from Energy, Security, and Climate and Energy Security and Climate Change Program

Drilling into the American Energy Boom, in Four Charts

January 8, 2013

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One interesting feature of the U.S. hydrocarbon boom is the widening gap between the industry’s interest in drilling for oil and other liquids versus dry natural gas. It’s all about economics: the disparity in prevailing market prices and outlook between these commodities is dictating companies’ willingness to sink money into, and bear the risk of, trying to produce them.

The two graphs below show industry expenditures on exploration and production (E&P) in North America relative to crude oil and natural gas prices, courtesy of the U.S. oil services and drilling equity research team at Barclays Capital. Surging prices for both goods starting around 2003 sparked a boom in spending, which roughly tripled between 2002 and 2012.

Figures 1 and 2: North American E&P spending vs. benchmark U.S. crude oil and natural gas prices

As the two figures show, the surge in gas production from the investment boom helped swamp benchmark natural gas prices at Henry Hub, Louisiana, reflecting a glutted market. Benchmark West Texas Intermediate (WTI) oil prices, in contrast, quickly rebounded to around triple-digits after their epic collapse in 2008-9, and remain far above long-term inflation-adjusted historical averages (despite having to contend with a glut of their own at the WTI pricing hub of Cushing, Oklahoma).

Looking at oil- versus gas-directed rotary rig counts in the United States makes it clear just how much more drilling activity is occurring here right now relative to the 1990s (Figure 3). There are about twice as many rigs deployed today as there were a decade ago. In absolute terms, drillers favored gas between 2002 and 2009, moving hundreds of rigs into production. But with natural gas prices down for the count, and with the rapid resurgence of the price of oil, North American operators are overwhelmingly choosing to channel their investment into the hunt for liquids.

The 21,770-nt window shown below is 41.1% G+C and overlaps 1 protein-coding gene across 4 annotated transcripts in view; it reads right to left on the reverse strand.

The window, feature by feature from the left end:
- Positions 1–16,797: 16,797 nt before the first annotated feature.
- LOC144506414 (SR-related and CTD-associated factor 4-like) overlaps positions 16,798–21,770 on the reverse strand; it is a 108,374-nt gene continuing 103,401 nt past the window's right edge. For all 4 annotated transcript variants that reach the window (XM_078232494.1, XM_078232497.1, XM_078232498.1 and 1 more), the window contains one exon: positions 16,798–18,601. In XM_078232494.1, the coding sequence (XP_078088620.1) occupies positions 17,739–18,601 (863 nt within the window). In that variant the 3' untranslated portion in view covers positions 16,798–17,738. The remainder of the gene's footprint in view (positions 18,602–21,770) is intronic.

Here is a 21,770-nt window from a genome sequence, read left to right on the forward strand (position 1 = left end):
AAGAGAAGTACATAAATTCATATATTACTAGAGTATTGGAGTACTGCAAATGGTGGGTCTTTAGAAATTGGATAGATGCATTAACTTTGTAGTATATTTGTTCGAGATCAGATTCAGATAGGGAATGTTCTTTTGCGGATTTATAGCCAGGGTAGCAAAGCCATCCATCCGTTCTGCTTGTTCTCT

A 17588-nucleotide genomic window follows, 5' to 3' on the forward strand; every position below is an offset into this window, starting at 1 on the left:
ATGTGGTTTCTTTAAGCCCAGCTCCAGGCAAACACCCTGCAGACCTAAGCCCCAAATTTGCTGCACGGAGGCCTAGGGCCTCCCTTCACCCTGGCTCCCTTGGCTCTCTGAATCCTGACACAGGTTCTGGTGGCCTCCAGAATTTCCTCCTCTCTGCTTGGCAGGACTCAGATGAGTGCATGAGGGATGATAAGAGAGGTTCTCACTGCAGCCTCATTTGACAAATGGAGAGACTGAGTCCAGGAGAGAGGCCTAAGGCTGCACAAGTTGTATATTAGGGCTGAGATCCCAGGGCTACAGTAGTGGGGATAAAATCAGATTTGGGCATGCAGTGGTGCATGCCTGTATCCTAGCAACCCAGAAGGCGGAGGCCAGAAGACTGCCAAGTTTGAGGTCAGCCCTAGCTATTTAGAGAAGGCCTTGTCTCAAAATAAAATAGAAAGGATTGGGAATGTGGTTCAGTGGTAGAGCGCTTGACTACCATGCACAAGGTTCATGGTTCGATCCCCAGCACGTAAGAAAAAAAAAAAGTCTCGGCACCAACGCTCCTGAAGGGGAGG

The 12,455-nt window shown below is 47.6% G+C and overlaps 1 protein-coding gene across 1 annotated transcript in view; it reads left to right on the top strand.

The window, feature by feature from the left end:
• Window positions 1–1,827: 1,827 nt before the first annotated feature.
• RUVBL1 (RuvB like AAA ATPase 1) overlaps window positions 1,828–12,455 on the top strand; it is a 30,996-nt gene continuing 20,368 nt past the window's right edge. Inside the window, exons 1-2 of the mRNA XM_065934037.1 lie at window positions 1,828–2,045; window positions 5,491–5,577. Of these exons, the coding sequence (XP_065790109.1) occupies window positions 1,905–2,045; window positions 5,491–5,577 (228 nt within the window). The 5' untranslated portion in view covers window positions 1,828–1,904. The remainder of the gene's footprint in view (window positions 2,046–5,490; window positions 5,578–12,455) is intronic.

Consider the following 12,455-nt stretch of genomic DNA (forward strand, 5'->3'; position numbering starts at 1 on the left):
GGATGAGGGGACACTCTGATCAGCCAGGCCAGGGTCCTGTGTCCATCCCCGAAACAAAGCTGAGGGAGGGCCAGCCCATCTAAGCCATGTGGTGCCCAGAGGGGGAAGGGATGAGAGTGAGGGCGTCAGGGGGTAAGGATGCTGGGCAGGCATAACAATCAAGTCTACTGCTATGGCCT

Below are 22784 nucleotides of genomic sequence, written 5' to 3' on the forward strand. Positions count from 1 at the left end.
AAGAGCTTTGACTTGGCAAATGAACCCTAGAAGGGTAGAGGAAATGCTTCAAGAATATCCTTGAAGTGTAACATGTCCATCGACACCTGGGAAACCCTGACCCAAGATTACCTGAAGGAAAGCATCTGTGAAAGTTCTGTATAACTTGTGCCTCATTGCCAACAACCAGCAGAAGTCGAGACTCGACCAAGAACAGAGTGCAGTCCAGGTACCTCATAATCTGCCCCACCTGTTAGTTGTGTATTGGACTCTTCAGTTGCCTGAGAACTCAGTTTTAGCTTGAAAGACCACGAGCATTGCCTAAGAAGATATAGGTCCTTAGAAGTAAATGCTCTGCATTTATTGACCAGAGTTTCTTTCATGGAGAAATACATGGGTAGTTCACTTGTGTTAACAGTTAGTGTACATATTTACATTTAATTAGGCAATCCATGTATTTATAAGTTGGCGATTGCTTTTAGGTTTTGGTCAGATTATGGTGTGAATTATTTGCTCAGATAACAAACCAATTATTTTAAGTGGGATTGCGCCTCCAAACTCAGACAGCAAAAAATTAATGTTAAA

Figure 3. Rotary rigs in operation in the United States since 1989 (including oil- vs. gas-directed)

The substitution of gas for oil-directed drilling activity has been a defining reversal in U.S. hydrocarbon production over the last three years. Whereas just a few years ago nearly 90 percent of rigs were looking for dry gas, that figure’s plummeted to 24 percent—and oil-directed rigs now make up three-quarters of the total.

Figure 4. Percentage of oil- versus gas-directed rotary rigs in operation in the United States

This picture could change if gas prices were to move high enough to justify companies increasing their budgets for gas drilling again, which could set off a scramble for those contractors able to quickly get rigs back into gas plays. But for the time being, it’s oil, not dry gas, that operators are interested in, not surprisingly, given the price differential. Either way, the aggregate picture is of a country where drilling is at full tilt. Even Hollywood wants in on the action.

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